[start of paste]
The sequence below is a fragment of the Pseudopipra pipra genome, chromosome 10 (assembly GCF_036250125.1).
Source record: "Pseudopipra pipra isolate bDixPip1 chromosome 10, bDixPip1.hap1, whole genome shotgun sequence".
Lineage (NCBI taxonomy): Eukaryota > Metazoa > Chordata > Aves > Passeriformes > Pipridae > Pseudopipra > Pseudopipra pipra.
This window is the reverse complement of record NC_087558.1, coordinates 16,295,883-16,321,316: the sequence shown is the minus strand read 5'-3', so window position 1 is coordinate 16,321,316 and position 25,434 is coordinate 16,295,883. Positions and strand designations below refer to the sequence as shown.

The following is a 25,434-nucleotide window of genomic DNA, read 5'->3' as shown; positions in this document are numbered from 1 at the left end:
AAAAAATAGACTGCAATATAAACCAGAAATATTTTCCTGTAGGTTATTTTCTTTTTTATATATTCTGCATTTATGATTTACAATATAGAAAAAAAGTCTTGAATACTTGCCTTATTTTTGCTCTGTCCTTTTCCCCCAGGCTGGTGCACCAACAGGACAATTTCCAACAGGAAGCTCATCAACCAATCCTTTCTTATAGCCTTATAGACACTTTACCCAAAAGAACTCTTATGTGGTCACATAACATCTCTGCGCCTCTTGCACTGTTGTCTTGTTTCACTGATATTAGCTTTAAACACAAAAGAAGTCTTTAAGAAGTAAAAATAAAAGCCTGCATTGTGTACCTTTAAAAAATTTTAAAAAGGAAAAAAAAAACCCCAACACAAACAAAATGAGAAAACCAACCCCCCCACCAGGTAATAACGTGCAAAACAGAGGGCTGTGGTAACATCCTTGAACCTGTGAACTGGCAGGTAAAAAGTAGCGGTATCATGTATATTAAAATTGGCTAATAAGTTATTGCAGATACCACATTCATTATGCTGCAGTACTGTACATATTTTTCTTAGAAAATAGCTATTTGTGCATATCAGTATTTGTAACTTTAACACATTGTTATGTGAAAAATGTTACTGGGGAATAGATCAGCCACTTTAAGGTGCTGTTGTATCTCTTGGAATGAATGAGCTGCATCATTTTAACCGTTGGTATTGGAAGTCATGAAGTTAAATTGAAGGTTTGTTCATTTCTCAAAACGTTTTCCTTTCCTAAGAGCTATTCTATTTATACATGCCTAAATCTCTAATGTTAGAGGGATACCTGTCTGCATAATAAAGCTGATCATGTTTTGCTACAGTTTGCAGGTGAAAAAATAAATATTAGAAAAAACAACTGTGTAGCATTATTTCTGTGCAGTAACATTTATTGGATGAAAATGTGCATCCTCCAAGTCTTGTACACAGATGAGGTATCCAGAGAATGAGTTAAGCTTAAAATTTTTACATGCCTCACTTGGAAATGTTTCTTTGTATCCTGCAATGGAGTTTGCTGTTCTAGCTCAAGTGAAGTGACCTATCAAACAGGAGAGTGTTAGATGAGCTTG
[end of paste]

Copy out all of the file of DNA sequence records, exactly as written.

The sequence below is a fragment of the Pseudopipra pipra genome, chromosome 10 (assembly GCF_036250125.1).
Source record: "Pseudopipra pipra isolate bDixPip1 chromosome 10, bDixPip1.hap1, whole genome shotgun sequence".
Lineage (NCBI taxonomy): Eukaryota > Metazoa > Chordata > Aves > Passeriformes > Pipridae > Pseudopipra > Pseudopipra pipra.
This window is the reverse complement of record NC_087558.1, coordinates 16,295,883-16,321,316: the sequence shown is the minus strand read 5'-3', so window position 1 is coordinate 16,321,316 and position 25,434 is coordinate 16,295,883. Positions and strand designations below refer to the sequence as shown.

The following is a 25,434-nucleotide window of genomic DNA, read 5'->3' as shown; positions in this document are numbered from 1 at the left end:
AAAAAATAGACTGCAATATAAACCAGAAATATTTTCCTGTAGGTTATTTTCTTTTTTATATATTCTGCATTTATGATTTACAATATAGAAAAAAAGTCTTGAATACTTGCCTTATTTTTGCTCTGTCCTTTTCCCCCAGGCTGGTGCACCAACAGGACAATTTCCAACAGGAAGCTCATCAACCAATCCTTTCTTATAGCCTTATAGACACTTTACCCAAAAGAACTCTTATGTGGTCACATAACATCTCTGCGCCTCTTGCACTGTTGTCTTGTTTCACTGATATTAGCTTTAAACACAAAAGAAGTCTTTAAGAAGTAAAAATAAAAGCCTGCATTGTGTACCTTTAAAAAATTTTAAAAAGGAAAAAAAAAACCCCAACACAAACAAAATGAGAAAACCAACCCCCCCACCAGGTAATAACGTGCAAAACAGAGGGCTGTGGTAACATCCTTGAACCTGTGAACTGGCAGGTAAAAAGTAGCGGTATCATGTATATTAAAATTGGCTAATAAGTTATTGCAGATACCACATTCATTATGCTGCAGTACTGTACATATTTTTCTTAGAAAATAGCTATTTGTGCATATCAGTATTTGTAACTTTAACACATTGTTATGTGAAAAATGTTACTGGGGAATAGATCAGCCACTTTAAGGTGCTGTTGTATCTCTTGGAATGAATGAGCTGCATCATTTTAACCGTTGGTATTGGAAGTCATGAAGTTAAATTGAAGGTTTGTTCATTTCTCAAAACGTTTTCCTTTCCTAAGAGCTATTCTATTTATACATGCCTAAATCTCTAATGTTAGAGGGATACCTGTCTGCATAATAAAGCTGATCATGTTTTGCTACAGTTTGCAGGTGAAAAAATAAATATTAGAAAAAACAACTGTGTAGCATTATTTCTGTGCAGTAACATTTATTGGATGAAAATGTGCATCCTCCAAGTCTTGTACACAGATGAGGTATCCAGAGAATGAGTTAAGCTTAAAATTTTTACATGCCTCACTTGGAAATGTTTCTTTGTATCCTGCAATGGAGTTTGCTGTTCTAGCTCAAGTGAAGTGACCTATCAAACAGGAGAGTGTTAGATGAGCTTG